MLB All-Star Game Provides Opportunity for U.S. Veterans
The MLB All-Star Game weekend in Kansas City was not only highlighted by plenty of heroics on the field. The heroics extended off the field as well, as MLB International and MLB Network came together to hire four U.S. Army reservists via the SVG Veterans in Production program to work as utilities on the event.
“We were honored to partner with the Veterans in Production initiative at the 83rd MLB All-Star Game in Kansas City this month,” says Susan Stone, MLB Network, SVP of Operations and Engineering. “Whenever we take on a remote production, especially one with the scope of an All-Star Game, it’s critical to have a dedicated, competent crew. The veterans’ enthusiasm and tangential skills helped them fit in seamlessly with our crew and their efforts contributed to the success of our remote programming from Kauffman Stadium.”
The hiring efforts by MLB Network and MLB International mark the second time in a month that military veterans were involved with a national sports broadcast. During the NBA Finals 10 reservists had an opportunity to work on games as utilities. In both cases, veterans had an opportunity to work in a variety of roles during the events.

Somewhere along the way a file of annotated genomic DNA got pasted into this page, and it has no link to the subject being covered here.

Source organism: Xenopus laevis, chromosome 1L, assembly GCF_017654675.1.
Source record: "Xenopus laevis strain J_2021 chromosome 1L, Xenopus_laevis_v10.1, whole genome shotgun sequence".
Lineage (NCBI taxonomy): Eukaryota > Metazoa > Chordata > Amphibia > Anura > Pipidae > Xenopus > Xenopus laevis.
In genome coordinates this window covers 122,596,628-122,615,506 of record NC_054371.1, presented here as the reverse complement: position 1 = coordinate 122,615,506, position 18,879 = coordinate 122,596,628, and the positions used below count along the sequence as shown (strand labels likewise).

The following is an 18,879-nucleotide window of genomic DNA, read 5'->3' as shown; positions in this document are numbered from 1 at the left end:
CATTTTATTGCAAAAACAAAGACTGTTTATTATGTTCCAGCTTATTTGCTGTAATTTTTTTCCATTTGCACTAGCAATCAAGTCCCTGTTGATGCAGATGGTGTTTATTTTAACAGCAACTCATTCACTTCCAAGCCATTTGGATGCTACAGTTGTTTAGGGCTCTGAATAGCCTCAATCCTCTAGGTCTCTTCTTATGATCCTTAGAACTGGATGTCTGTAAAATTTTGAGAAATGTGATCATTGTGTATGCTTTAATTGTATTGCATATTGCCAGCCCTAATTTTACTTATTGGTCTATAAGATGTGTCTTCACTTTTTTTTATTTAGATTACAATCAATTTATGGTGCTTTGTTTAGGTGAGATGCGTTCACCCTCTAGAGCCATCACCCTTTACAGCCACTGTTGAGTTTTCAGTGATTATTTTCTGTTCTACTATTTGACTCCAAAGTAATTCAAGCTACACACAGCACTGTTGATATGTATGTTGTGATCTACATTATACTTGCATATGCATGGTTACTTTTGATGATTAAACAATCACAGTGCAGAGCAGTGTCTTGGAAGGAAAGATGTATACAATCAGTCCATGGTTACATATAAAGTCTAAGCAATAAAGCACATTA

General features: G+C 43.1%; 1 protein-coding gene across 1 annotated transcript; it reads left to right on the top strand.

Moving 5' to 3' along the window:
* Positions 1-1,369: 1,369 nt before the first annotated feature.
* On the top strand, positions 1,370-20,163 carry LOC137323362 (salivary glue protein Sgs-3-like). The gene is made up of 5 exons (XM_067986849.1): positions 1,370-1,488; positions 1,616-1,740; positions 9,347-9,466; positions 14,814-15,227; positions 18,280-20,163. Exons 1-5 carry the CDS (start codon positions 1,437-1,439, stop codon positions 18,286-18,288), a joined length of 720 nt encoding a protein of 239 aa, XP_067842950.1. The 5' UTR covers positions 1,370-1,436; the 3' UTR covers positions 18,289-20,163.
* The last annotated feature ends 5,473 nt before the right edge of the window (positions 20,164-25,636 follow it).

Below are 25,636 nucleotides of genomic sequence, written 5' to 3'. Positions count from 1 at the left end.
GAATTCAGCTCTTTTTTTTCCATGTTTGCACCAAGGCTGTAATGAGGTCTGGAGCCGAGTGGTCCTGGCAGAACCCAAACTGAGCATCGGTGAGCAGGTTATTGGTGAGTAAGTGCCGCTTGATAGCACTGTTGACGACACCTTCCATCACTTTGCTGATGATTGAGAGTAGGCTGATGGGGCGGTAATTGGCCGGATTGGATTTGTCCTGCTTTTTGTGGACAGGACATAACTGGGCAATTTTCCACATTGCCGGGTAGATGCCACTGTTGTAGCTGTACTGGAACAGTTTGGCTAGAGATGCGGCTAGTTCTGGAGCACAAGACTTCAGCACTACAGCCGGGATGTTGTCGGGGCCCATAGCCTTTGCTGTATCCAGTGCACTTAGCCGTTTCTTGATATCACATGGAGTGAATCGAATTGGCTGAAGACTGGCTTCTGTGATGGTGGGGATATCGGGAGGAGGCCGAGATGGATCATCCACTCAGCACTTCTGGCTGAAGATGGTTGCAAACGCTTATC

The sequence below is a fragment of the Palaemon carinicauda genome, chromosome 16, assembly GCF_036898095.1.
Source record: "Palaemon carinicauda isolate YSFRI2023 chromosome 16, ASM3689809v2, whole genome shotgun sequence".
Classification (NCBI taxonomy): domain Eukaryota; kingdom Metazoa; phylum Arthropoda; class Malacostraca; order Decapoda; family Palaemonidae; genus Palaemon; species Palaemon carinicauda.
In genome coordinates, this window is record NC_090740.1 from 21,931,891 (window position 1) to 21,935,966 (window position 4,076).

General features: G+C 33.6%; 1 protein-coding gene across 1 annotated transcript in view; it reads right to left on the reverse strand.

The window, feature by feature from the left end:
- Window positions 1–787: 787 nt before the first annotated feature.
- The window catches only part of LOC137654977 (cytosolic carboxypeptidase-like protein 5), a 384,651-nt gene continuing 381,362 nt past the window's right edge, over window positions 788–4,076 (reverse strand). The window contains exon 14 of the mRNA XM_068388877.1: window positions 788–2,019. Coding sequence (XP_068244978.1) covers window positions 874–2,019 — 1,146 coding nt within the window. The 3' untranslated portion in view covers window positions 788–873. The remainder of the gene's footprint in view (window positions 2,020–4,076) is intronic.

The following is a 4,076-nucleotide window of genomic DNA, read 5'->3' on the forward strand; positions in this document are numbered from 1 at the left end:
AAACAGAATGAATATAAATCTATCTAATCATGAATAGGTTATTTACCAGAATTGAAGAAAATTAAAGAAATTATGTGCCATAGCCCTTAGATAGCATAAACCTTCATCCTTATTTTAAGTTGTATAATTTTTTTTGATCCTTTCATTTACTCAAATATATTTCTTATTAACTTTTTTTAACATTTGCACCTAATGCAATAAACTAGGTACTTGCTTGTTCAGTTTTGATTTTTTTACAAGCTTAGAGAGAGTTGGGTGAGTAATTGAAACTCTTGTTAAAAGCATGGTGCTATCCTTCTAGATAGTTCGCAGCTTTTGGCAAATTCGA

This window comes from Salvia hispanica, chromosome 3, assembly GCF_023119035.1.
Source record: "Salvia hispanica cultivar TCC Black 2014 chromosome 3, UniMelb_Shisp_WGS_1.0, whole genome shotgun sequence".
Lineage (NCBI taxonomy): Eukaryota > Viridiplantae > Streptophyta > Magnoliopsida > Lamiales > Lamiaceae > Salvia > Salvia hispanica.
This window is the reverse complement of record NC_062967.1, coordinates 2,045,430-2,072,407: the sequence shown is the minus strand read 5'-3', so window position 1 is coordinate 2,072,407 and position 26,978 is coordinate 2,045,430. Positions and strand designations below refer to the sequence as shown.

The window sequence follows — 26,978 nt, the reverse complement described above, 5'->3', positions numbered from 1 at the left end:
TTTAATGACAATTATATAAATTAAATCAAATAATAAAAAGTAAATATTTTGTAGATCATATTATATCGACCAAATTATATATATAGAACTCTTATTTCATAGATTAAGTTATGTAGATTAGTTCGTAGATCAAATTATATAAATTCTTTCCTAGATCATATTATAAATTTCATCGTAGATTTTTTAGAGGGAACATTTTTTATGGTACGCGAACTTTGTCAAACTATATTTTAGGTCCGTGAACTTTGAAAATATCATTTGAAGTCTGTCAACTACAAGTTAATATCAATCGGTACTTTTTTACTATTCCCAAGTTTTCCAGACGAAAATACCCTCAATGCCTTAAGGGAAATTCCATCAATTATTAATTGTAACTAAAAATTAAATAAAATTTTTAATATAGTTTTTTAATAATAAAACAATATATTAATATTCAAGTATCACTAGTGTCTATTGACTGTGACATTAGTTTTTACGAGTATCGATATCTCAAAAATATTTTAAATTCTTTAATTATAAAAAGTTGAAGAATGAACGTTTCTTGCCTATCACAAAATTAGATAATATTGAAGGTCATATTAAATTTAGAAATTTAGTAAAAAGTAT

The program, established by SVG in late 2011, is designed to give those who may not have a TV background exposure to an industry that they could call home. The eventual goal is to develop a Website that can be used by both production professionals and military personnel to connect and find opportunities to come together. And the potential connections can extend beyond the production and operations areas.
“We feel the Veterans in Production initiative is an invaluable way to offer different skill training to soldiers and we hope to continue this partnership at future events and productions,” says Stone.
Erin Thede, director of Employer Partnership of the Armed Forces, works with SVG on its initiative and has helped it gain momentum in recent months. She says ex-military personnel are ideal candidates for a role in sports production.
“Out of 10 young Americans who apply to come into the Armed Forces, only three of them are actually accepted, because the standards are strict,” says. “We do screening up front; we do drug testing; we check for physical fitness; we check for legal issues, moral issues in their background to ensure that the population that we have is appropriate for the job we want them to do.”
To learn how your company can begin to benefit from hiring military personnel, please contact Erin Thede at email@example.com or 703-806-7462.